Brands on Facebook: Advertising Is Optional
Marketers From GNC to P&G Weigh in on Social-Platform Strategy
One in five clicks in the U.S. happens on Facebook, and like any mass platform, most brands maintain a presence there and carefully cultivate their fan base.
But do they need to advertise as well? That's the question facing brands -- as well as investors --as Facebook prepares for its anticipated $100 billion IPO on Friday.
The Facebook ideal goes something like this: a brand builds a presence there and cultivates a fan base. That fan base spreads the word about the product. When brands want more impact, or to reach non-fans, they advertise.
But the reality is that much of what brands spend on Facebook isn't going into its coffers. A Facebook presence is must-have for brands. Facebook advertising, on the other hand, is not. General Motors showed that by telling the Wall Street Journal earlier this week that it's pulling the plug on all Facebook advertising -- $10 million of it -- even as it spends another $30 million building and maintaining a Facebook presence for its various car makes and models.
GM's move puts it very much in the minority. Most brands with big presences on Facebook are also spending significantly on advertising. But it's clear that Facebook still faces steep hurdles in getting marketers to increase their investment to grow the $3.15 billion they spent on the network in 2012.
"I think brands are still trying to get their arms around what Facebook means to them. Is it a click play? Is it an exposure or impression play? Will it be measured in digital GRPs?" said Chris Copeland, CEO of WPP's GroupM Next. "There are still a lot of unknowns."
Kantar Media Compete measured the effectiveness of Facebook posts in automotive, travel, tech and retail as defined by whether the user clicks on an ad, visits a brand page, or seeks out more content about the brand.
GM doesn't particularly need Facebook to build awareness. As the nation's third-largest advertiser, it has plenty of ways to reach consumers, and even send them to their Facebook page. But the timing and absolute nature of GM's statement on Facebook reverberated through the industry.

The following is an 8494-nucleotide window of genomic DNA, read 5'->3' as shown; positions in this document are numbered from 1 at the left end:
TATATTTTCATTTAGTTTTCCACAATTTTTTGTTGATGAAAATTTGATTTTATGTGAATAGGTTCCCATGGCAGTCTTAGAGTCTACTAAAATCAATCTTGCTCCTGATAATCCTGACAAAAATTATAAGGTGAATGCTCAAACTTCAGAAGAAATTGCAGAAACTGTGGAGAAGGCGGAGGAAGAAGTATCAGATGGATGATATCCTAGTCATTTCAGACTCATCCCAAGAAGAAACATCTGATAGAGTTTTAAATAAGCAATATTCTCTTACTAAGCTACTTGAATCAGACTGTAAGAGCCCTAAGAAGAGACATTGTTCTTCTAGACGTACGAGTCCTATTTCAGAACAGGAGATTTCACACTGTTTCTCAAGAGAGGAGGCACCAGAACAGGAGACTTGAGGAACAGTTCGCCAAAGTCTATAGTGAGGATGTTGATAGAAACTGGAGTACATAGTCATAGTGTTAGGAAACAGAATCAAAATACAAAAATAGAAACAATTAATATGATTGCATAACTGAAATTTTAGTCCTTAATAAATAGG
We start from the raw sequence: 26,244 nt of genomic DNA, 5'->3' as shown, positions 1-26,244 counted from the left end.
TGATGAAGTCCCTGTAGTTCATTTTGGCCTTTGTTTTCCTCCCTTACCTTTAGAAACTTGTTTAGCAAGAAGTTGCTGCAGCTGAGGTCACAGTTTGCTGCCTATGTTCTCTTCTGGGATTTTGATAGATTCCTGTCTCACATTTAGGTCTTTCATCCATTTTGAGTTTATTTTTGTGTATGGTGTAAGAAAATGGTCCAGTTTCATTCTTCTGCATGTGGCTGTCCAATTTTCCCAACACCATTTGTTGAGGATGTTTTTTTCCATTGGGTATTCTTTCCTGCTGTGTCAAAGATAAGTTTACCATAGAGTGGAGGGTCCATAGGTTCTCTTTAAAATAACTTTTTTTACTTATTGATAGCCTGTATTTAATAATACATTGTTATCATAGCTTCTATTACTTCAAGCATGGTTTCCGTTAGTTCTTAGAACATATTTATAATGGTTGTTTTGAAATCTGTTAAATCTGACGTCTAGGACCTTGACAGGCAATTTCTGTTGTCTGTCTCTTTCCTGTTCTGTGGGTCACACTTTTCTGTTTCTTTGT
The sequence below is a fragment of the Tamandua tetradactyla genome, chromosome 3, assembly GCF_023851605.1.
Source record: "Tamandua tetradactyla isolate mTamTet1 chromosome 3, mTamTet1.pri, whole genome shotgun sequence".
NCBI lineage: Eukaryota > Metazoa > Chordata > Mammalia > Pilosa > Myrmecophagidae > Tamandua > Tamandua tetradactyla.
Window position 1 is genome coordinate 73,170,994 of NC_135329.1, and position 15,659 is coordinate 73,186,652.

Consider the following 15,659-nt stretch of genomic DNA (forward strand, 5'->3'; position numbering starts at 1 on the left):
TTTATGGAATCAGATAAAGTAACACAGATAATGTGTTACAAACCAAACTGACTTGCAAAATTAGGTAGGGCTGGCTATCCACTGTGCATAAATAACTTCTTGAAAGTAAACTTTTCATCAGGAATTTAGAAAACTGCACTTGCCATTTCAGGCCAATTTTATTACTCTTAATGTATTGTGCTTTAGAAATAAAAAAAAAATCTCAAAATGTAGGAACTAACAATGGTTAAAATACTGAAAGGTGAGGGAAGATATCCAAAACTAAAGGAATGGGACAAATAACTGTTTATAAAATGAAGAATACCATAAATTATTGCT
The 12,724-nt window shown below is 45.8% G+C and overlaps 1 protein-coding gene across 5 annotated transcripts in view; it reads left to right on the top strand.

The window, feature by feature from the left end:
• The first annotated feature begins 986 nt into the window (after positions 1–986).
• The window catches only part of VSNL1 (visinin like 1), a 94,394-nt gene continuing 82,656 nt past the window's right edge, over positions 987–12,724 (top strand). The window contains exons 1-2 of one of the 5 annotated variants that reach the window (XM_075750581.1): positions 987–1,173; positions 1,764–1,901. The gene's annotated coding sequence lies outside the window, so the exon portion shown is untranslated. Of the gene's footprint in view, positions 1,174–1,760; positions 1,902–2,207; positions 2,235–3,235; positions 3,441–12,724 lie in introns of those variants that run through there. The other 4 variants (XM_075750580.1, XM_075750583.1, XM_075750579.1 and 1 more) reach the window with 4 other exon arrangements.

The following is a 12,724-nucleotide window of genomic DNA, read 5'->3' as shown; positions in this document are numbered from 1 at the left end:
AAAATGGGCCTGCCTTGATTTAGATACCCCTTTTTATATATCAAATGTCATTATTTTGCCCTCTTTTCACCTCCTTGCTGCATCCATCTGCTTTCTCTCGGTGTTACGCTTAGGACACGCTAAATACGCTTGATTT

"Blaming Facebook for a lack of ROI on your advertising is akin to blaming the internet because no one purchased from your website," Brian Wallace, VP-strategic marketing for Samsung Mobile. "Facebook is a platform that attracts close to a billion people and it's ultimately up to advertisers to understand how to optimize this platform for your customers."
Mr. Wallace, who responded to an Ad Age query while en route to a meeting at Facebook headquarters, said Samsung spends twice as much on maintaining its Facebook presence as it does on advertising. What would make Samsung spend more? More data in return, Mr. Wallace said. "They keep their data too close. This is the only thing preventing me from investing more in their platform," he said.
Advertisers keep their strategies and spending levels close to the vest, but in conversations with Ad Age one theme emerged: most major consumer marketers are spending both on Facebook as well as Facebook advertising. But the paid advertising on Facebook is under pressure from other channels that can do the same thing, just cheaper.
Supplement retailer GNC said its spending on Facebook is likely to stay flat or increase just slightly in the near term. Meanwhile, its investment in content will rise significantly. CMO Jeff Hennion said it's more cost-effective to drive people there via email, direct mail, or even TV ads that show a link to the Facebook fan page.